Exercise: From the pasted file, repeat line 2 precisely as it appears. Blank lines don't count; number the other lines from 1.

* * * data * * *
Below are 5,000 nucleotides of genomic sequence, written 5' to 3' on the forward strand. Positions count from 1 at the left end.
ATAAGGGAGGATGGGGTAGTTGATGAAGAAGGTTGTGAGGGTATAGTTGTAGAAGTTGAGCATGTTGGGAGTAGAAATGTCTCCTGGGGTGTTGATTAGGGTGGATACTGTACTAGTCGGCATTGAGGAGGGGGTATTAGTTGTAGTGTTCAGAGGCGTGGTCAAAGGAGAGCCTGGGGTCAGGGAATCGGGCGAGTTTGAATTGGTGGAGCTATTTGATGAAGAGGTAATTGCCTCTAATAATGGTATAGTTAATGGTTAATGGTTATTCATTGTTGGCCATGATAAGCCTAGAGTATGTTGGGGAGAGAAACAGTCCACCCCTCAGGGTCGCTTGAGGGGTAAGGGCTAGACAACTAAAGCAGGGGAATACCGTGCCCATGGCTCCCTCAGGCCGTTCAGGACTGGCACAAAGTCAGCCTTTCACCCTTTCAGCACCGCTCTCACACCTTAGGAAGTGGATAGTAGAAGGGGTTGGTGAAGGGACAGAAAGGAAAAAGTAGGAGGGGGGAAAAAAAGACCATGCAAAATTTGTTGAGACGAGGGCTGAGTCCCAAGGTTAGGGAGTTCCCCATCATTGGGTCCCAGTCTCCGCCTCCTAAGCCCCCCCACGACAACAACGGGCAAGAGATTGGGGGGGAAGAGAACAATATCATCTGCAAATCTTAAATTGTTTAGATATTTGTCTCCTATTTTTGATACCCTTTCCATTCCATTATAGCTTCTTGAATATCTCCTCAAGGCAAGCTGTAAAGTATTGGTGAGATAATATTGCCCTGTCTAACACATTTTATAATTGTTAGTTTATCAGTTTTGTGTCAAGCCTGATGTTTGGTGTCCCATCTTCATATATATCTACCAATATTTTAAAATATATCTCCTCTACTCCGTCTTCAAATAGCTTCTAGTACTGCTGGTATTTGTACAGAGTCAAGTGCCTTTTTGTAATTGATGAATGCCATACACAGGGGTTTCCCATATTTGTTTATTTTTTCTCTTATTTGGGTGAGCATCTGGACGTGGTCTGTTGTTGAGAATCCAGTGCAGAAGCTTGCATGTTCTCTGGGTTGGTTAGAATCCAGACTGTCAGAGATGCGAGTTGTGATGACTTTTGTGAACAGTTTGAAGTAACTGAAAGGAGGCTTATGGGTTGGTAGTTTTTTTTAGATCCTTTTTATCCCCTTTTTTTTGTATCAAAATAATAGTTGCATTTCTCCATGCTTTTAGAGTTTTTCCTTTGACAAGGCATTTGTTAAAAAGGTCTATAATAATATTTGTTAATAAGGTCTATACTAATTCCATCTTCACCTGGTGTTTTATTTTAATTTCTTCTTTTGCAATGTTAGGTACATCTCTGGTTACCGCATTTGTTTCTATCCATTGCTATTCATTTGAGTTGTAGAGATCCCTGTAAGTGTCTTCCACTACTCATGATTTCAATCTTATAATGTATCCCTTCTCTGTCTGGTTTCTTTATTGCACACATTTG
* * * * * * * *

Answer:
ATAAGGGAGGATGGGGTAGTTGATGAAGAAGGTTGTGAGGGTATAGTTGTAGAAGTTGAGCATGTTGGGAGTAGAAATGTCTCCTGGGGTGTTGATTAGGGTGGATACTGTACTAGTCGGCATTGAGGAGGGGGTATTAGTTGTAGTGTTCAGAGGCGTGGTCAAAGGAGAGCCTGGGGTCAGGGAATCGGGCGAGTTTGAATTGGTGGAGCTATTTGATGAAGAGGTAATTGCCTCTAATAATGGTATAGTTAATGGTTAATGGTTATTCATTGTTGGCCATGATAAGCCTAGAGTATGTTGGGGAGAGAAACAGTCCACCCCTCAGGGTCGCTTGAGGGGTAAGGGCTAGACAACTAAAGCAGGGGAATACCGTGCCCATGGCTCCCTCAGGCCGTTCAGGACTGGCACAAAGTCAGCCTTTCACCCTTTCAGCACCGCTCTCACACCTTAGGAAGTGGATAGTAGAAGGGGTTGGTGAAGGGACAGAAAGGAAAAAGTAGGAGGGGGGAAAAAAAGACCATGCAAAATTTGTTGAGACGAGGGCTGAGTCCCAAGGTTAGGGAGTTCCCCATCATTGGGTCCCAGTCTCCGCCTCCTAAGCCCCCCCACGACAACAACGGGCAAGAGATTGGGGGGGAAGAGAACAATATCATCTGCAAATCTTAAATTGTTTAGATATTTGTCTCCTATTTTTGATACCCTTTCCATTCCATTATAGCTTCTTGAATATCTCCTCAAGGCAAGCTGTAAAGTATTGGTGAGATAATATTGCCCTGTCTAACACATTTTATAATTGTTAGTTTATCAGTTTTGTGTCAAGCCTGATGTTTGGTGTCCCATCTTCATATATATCTACCAATATTTTAAAATATATCTCCTCTACTCCGTCTTCAAATAGCTTCTAGTACTGCTGGTATTTGTACAGAGTCAAGTGCCTTTTTGTAATTGATGAATGCCATACACAGGGGTTTCCCATATTTGTTTATTTTTTCTCTTATTTGGGTGAGCATCTGGACGTGGTCTGTTGTTGAGAATCCAGTGCAGAAGCTTGCATGTTCTCTGGGTTGGTTAGAATCCAGACTGTCAGAGATGCGAGTTGTGATGACTTTTGTGAACAGTTTGAAGTAACTGAAAGGAGGCTTATGGGTTGGTAGTTTTTTTTAGATCCTTTTTATCCCCTTTTTTTTGTATCAAAATAATAGTTGCATTTCTCCATGCTTTTAGAGTTTTTCCTTTGACAAGGCATTTGTTAAAAAGGTCTATAATAATATTTGTTAATAAGGTCTATACTAATTCCATCTTCACCTGGTGTTTTATTTTAATTTCTTCTTTTGCAATGTTAGGTACATCTCTGGTTACCGCATTTGTTTCTATCCATTGCTATTCATTTGAGTTGTAGAGATCCCTGTAAGTGTCTTCCACTACTCATGATTTCAATCTTATAATGTATCCCTTCTCTGTCTGGTTTCTTTATTGCACACATTTG